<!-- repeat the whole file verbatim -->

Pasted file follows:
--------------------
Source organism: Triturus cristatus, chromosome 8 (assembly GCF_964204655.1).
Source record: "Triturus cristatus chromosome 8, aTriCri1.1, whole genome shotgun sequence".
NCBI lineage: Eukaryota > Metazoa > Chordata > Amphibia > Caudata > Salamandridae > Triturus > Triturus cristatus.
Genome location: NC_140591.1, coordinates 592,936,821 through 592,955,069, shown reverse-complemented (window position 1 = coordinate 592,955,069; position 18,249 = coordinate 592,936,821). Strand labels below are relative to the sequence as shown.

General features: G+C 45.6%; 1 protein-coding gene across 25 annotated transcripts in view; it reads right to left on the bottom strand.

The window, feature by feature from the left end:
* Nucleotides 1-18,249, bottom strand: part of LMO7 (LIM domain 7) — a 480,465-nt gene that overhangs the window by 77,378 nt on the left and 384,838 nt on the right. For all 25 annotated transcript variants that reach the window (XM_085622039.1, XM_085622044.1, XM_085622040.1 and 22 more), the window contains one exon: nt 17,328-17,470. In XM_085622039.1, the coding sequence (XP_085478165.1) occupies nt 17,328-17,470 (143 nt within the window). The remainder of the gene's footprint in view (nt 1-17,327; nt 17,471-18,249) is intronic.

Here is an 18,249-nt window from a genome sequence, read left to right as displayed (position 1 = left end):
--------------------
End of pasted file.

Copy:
Source organism: Triturus cristatus, chromosome 8 (assembly GCF_964204655.1).
Source record: "Triturus cristatus chromosome 8, aTriCri1.1, whole genome shotgun sequence".
NCBI lineage: Eukaryota > Metazoa > Chordata > Amphibia > Caudata > Salamandridae > Triturus > Triturus cristatus.
Genome location: NC_140591.1, coordinates 592,936,821 through 592,955,069, shown reverse-complemented (window position 1 = coordinate 592,955,069; position 18,249 = coordinate 592,936,821). Strand labels below are relative to the sequence as shown.

General features: G+C 45.6%; 1 protein-coding gene across 25 annotated transcripts in view; it reads right to left on the bottom strand.

The window, feature by feature from the left end:
* Nucleotides 1-18,249, bottom strand: part of LMO7 (LIM domain 7) — a 480,465-nt gene that overhangs the window by 77,378 nt on the left and 384,838 nt on the right. For all 25 annotated transcript variants that reach the window (XM_085622039.1, XM_085622044.1, XM_085622040.1 and 22 more), the window contains one exon: nt 17,328-17,470. In XM_085622039.1, the coding sequence (XP_085478165.1) occupies nt 17,328-17,470 (143 nt within the window). The remainder of the gene's footprint in view (nt 1-17,327; nt 17,471-18,249) is intronic.

Here is an 18,249-nt window from a genome sequence, read left to right as displayed (position 1 = left end):